"Groovemaster:" that sounds like a disco cartridge from the Florida incarnation of Stanton, right? (Sorry: I need corroboration because, although I wrote a book about Stanton/Pickering products, I haven't covered them after they went disco because their own product information has been so dodgy and unreliable).
What are the specifications of your original stylus? I know that Jico isn't in the habit of stating certain specs (I disapprove of any needle seller who doesn't give them up-front, by the way).
First, Stanton's products, even in the Florida incarnation, have offered that superb blend between performance and toughness that's always been their specialty. The ruggedness is focused in the stylus assembly. To break a Stanton needle takes a bit of doing. Yet, it can happen. A curious cat can do it. It's unlikely that your original Stanton stylus could "settle in" to the degree that its vertical tracking angle has changed. And I understand that Mr. Bacon likes to personally inspect the Stanton needles.
Imitation needles, however, don't duplicate every feature of the original, even if the patents have expired. They especially don't match Stanton's ruggedness. A dealer once sent me three imitations for my opinion. Two of them were originally good, but their elastomers hardened over time. Thus, five years later, they have the compliance of a wood toothpick and even with increased pressure, they sound awful. Cause: the imitator made a poor choice of rubber for the elastomers.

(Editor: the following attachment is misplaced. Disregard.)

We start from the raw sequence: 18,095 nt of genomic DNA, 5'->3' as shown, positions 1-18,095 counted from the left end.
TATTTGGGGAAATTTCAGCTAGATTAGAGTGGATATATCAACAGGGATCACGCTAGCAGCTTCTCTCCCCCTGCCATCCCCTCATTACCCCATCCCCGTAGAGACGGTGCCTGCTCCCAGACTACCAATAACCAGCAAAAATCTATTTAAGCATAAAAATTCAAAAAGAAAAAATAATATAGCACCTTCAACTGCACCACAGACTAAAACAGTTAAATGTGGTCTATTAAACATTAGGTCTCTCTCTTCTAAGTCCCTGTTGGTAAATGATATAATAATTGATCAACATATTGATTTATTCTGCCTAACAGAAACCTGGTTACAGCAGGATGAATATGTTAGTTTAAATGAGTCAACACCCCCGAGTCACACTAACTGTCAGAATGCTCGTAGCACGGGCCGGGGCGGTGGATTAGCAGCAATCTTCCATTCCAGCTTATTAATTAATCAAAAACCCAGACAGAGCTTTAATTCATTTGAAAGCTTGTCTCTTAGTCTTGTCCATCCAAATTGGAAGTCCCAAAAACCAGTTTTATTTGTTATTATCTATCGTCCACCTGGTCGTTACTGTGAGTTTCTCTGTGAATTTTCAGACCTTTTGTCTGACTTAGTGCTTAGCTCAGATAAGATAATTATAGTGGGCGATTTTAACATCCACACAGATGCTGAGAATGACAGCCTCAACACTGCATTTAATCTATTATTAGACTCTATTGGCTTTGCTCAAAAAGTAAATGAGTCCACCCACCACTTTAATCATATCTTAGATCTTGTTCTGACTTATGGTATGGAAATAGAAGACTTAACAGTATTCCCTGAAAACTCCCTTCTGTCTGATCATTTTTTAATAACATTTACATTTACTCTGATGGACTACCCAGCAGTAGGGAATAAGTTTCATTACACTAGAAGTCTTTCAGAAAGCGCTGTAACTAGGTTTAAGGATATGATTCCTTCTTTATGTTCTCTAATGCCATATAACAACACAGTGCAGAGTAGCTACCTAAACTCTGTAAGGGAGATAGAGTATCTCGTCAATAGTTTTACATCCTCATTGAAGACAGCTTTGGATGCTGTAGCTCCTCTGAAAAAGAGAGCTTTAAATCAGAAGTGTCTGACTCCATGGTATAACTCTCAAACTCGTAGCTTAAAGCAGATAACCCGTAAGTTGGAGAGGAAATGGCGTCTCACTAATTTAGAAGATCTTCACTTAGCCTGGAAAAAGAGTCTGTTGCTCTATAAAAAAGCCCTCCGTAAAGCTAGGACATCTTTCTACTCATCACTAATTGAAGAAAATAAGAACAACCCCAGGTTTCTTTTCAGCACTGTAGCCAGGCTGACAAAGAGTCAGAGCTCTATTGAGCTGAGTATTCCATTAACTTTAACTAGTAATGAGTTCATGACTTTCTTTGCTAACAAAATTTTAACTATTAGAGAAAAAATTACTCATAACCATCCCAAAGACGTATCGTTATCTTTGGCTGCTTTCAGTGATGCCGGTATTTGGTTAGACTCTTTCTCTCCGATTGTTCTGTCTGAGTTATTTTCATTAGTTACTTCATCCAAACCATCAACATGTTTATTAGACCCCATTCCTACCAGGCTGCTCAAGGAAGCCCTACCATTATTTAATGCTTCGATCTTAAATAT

Stanton's stylus design, although the industry's strongest, isn't engineered with rotational alignment "locking" shapes (The ELAC/Shure's square mounting tube does). Thus, it's possible for a factory final assembler to either get the rotion wrong or to fail to "worry" the rubber elastomer properly so that tension doesn't cause the rubber to settle into an incorrect position. In short, examine your needle, viewing it from the end, and see if the diamond is rotated out of the correct position. If I remember correctly, factory tolerance should be within 5 degrees.
Some imitation needles, especially those that don't track very light or have advanced diamond shapes, can perform well. But they can differ from the orginals, slightly, in vertical tracking angle/stylus rake angle.
So, what I recommend is that you experiment with fore-aft angle of the cartridge. Excessive VTA, even if by only a couple of degrees, can cause the sound to be harsh, especially on the sibilants and other complex waveforms.
I'm interested in knowing if this works for you.